Currently, we are looking at 37 percent of 18- to 29-year-olds who are unemployed or out of the workforce. This is the highest share among this age group in more than three decades. However, despite the fact that they are struggling on the job front, about 90 percent have either said that they currently have enough money or that they will eventually meet their long-term financial goals.

The Pew report concludes that it is not just their gadgets that make them unique, but it is also how they use them—they have fused their social lives into them. About 83 percent of Millennials sleep with their smartphones.

Again, it is this feeling of constantly having to be connected all the time to everything that is going on around them. Millennials are also more likely than older adults to say technology makes life easier and brings family and friends closer together. Social media seems to have given them a built-in safety net. Perhaps it is easier to be a single parent because you are never really alone. You are just a phone call away from one of your friends who sleeps with their smartphone on the bed with them.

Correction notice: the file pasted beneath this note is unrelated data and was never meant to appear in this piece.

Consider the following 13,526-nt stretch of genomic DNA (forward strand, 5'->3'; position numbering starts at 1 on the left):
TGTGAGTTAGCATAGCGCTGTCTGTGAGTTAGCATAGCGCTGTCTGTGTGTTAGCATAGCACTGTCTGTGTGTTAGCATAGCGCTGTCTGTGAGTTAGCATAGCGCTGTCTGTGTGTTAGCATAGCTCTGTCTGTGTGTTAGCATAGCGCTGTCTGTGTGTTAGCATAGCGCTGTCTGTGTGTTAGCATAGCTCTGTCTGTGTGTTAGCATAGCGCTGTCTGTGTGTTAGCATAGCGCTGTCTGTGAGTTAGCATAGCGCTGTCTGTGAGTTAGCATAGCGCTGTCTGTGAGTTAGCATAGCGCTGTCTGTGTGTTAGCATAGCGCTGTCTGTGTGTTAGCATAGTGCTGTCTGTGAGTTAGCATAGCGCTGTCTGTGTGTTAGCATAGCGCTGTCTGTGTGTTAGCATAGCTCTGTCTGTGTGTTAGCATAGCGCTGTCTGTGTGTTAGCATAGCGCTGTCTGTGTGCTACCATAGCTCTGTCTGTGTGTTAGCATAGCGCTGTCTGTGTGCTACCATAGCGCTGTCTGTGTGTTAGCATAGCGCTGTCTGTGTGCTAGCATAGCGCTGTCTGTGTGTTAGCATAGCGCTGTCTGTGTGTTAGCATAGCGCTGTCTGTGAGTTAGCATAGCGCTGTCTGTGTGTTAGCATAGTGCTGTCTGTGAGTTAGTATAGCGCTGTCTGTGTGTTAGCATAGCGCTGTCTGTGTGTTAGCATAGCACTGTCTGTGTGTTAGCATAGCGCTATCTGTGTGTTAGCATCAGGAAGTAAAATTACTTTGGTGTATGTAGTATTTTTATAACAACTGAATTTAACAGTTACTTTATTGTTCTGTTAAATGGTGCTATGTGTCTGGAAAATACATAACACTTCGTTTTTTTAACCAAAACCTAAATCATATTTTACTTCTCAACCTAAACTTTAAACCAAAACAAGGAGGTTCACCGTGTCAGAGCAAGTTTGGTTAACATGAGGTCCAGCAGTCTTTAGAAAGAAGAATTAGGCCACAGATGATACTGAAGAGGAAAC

The full report goes into greater detail about each of the categories, as is evident by the number of pages. This Pew Research Center report profiles the roughly 50 million Millennials who currently span the ages of 18 to 29. 

The Pew Research Center wants to make it clear that while generational analysis does have a long and distinguished place in social science among those scholars who believe it is not only possible, but often highly illuminating, to search for the unique and distinctive characteristics of any given age group of Americans it is not an exact science. Attitudes and opinions are constantly changing, as are values and behaviors. What is acceptable one year could have a much different meaning the next.

Edited by Maurice Nagle